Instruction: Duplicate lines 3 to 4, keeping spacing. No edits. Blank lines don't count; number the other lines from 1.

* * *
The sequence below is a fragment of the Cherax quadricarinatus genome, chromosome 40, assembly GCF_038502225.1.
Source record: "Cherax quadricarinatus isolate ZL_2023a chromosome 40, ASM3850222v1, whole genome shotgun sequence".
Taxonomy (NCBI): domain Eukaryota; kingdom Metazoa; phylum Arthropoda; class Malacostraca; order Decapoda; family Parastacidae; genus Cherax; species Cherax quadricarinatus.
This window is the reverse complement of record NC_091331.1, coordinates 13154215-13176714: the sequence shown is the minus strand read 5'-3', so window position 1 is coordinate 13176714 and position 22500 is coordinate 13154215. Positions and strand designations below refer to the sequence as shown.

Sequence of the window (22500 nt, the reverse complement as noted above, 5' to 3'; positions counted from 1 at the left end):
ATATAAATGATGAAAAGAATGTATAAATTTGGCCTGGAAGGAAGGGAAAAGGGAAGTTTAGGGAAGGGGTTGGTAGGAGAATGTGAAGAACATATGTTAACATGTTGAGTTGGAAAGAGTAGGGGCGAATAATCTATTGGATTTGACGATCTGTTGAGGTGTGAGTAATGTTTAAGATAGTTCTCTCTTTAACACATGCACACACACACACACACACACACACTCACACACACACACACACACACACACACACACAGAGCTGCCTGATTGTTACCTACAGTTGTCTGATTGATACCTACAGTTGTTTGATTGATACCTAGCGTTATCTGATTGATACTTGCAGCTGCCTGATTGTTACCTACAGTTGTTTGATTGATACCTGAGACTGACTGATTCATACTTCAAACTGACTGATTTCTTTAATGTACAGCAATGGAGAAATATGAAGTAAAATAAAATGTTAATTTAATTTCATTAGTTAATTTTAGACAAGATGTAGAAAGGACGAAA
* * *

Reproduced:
Taxonomy (NCBI): domain Eukaryota; kingdom Metazoa; phylum Arthropoda; class Malacostraca; order Decapoda; family Parastacidae; genus Cherax; species Cherax quadricarinatus.
This window is the reverse complement of record NC_091331.1, coordinates 13154215-13176714: the sequence shown is the minus strand read 5'-3', so window position 1 is coordinate 13176714 and position 22500 is coordinate 13154215. Positions and strand designations below refer to the sequence as shown.